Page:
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Association of a germline copy number polymorphism of APOBEC3A and APOBEC3B with burden of putative APOBEC-dependent mutations in breast cancer

Nature Genetics volume 46, pages 487491 (2014) | Download Citation


The somatic mutations in a cancer genome are the aggregate outcome of one or more mutational processes operative through the lifetime of the individual with cancer1,2,3. Each mutational process leaves a characteristic mutational signature determined by the mechanisms of DNA damage and repair that constitute it. A role was recently proposed for the APOBEC family of cytidine deaminases in generating particular genome-wide mutational signatures1,4 and a signature of localized hypermutation called kataegis1,4. A germline copy number polymorphism involving APOBEC3A and APOBEC3B, which effectively deletes APOBEC3B5, has been associated with modestly increased risk of breast cancer6,7,8. Here we show that breast cancers in carriers of the deletion show more mutations of the putative APOBEC-dependent genome-wide signatures than cancers in non-carriers. The results suggest that the APOBEC3A-APOBEC3B germline deletion allele confers cancer susceptibility through increased activity of APOBEC-dependent mutational processes, although the mechanism by which this increase in activity occurs remains unknown.

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We would like to thank M. Hurles and C. Anderson of the Wellcome Trust Sanger Institute for their input. We would like to thank The Cancer Genome Atlas (TCGA) and the International Cancer Genome Consortium (ICGC) for access to the mutation catalogs used in Alexandrov et al.9 and for access to BAM files. We would like to thank the Wellcome Trust for support (grant 098051). S.N.-Z. is a Wellcome-Beit Prize Fellow and is supported through a Wellcome Trust Intermediate Fellowship (grant WT100183MA). P.J.C. is personally funded through a Wellcome Trust Senior Clinical Research Fellowship (grant WT088340MA). N.B. is a European Hematology Association (EHA) fellow and is supported by a starter grant from the Academy of Medical Sciences. The H.L. Holmes Award from National Research Council Canada and an EMBO (European Molecular Biology Organization) Fellowship support A.S. We would also like to acknowledge funding from Breakthrough Breast Cancer Research (ICGC 08/09) and the BASIS project, funded by the European Community's Seventh Framework Programme (FP7/2010-2014) under grant agreement 242006. This study was performed within the Research Ethics Approval of 09/h0306/36.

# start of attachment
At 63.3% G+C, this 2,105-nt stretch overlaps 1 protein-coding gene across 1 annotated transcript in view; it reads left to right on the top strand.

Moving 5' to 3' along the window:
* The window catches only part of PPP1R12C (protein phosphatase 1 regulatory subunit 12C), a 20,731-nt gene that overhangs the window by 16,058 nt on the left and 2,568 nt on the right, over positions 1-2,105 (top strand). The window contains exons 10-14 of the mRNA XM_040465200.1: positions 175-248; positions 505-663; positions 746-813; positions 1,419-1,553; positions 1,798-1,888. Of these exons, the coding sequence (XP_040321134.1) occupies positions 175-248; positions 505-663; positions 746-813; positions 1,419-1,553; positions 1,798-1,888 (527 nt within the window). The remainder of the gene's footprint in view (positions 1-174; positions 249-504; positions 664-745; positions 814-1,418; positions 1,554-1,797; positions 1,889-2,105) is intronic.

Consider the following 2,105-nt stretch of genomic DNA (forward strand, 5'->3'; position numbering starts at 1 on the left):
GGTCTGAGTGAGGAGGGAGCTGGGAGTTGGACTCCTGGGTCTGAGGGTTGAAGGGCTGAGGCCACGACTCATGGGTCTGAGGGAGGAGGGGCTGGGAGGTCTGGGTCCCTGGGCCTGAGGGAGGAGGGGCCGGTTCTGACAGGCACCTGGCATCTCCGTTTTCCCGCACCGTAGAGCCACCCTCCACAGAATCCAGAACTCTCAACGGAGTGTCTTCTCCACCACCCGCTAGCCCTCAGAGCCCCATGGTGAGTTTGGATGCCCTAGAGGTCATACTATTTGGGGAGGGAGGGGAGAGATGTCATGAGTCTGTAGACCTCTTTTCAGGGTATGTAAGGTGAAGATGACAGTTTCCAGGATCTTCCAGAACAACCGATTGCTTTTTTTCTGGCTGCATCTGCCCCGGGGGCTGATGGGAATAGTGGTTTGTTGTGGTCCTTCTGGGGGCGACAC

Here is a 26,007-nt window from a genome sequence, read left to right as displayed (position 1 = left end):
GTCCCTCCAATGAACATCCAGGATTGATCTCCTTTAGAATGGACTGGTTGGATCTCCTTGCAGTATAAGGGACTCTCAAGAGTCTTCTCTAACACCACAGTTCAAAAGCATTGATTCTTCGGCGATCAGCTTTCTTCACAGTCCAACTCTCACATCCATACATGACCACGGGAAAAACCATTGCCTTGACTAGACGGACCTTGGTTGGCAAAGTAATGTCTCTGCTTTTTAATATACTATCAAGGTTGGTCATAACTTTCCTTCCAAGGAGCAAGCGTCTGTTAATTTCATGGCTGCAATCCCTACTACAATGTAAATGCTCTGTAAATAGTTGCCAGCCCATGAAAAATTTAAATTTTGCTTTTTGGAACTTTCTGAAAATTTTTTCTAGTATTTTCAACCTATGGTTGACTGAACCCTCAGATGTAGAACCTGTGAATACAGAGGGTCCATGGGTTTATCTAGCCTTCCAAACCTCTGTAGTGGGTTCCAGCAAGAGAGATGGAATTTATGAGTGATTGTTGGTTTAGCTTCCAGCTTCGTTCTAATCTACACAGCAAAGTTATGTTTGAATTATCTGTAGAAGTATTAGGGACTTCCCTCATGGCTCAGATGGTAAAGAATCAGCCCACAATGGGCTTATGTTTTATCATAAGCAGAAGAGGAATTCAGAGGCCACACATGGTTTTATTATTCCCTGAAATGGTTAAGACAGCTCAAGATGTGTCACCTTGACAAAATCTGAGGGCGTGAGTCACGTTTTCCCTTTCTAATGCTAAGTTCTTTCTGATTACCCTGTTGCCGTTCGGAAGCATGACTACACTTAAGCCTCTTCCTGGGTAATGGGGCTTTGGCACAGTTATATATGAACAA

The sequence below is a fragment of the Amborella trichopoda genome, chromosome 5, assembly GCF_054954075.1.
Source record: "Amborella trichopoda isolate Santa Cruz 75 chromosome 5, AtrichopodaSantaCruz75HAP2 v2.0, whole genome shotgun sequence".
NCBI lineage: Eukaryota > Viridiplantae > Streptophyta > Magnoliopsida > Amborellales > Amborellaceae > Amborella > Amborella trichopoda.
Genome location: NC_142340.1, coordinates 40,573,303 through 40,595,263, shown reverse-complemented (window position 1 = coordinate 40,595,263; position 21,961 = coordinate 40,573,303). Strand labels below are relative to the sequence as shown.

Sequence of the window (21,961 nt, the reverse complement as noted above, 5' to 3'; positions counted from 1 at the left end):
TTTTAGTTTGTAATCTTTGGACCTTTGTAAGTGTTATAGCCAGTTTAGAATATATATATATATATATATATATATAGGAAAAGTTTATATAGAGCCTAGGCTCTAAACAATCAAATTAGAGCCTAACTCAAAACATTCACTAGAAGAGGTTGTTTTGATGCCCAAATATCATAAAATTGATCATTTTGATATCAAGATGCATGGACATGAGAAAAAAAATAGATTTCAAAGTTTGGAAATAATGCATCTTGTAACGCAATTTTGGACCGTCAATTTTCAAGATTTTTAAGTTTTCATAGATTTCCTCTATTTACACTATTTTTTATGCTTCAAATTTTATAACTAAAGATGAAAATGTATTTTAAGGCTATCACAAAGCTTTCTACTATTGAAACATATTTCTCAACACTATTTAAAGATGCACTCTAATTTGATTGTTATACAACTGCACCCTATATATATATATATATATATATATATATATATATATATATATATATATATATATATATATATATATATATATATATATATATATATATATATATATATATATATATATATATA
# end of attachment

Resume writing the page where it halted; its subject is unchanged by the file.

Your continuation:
Author information


  1. Wellcome Trust Sanger Institute, Wellcome Trust Genome Campus, Hinxton, UK.

    • Serena Nik-Zainal
    • , David C Wedge
    • , Ludmil B Alexandrov
    • , Mia Petljak
    • , Adam P Butler
    • , Niccolo Bolli
    • , Helen R Davies
    • , Sancha Martin
    • , Elli Papaemmanuil
    • , Manasa Ramakrishna
    • , Adam Shlien
    • , Yali Xue
    • , Chris Tyler-Smith
    • , Peter J Campbell
    •  & Michael R Stratton
  2. Department of Medical Genetics, Addenbrooke's Hospital National Health Service (NHS) Trust, Cambridge, UK.

    • Serena Nik-Zainal
  3. Department of Haematology, University of Cambridge, Cambridge, UK.

    • Niccolo Bolli
    •  & Peter J Campbell
  4. Section of Oncology, Department of Clinical Science, University of Bergen, Bergen, Norway.

    • Stian Knappskog